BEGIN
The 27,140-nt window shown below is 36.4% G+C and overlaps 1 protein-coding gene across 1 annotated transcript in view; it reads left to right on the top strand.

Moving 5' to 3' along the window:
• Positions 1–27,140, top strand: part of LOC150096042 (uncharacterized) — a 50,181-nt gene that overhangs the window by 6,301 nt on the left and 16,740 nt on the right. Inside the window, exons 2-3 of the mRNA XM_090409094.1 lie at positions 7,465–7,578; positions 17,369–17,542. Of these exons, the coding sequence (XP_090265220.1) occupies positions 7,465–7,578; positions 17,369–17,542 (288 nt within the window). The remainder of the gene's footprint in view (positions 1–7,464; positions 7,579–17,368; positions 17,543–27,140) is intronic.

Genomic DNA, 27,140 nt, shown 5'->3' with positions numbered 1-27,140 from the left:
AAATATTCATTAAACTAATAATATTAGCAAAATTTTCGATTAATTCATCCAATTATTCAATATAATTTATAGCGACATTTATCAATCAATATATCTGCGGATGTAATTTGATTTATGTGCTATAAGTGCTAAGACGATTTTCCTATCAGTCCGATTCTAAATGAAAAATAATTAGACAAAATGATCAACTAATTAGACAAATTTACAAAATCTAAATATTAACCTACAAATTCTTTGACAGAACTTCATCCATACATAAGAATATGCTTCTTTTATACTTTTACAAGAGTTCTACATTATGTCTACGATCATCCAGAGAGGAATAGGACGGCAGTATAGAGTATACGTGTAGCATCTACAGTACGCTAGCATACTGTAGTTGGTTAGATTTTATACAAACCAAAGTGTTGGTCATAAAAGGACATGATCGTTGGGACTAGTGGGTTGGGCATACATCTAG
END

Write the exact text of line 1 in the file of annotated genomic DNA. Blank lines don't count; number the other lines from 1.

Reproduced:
The 27,140-nt window shown below is 36.4% G+C and overlaps 1 protein-coding gene across 1 annotated transcript in view; it reads left to right on the top strand.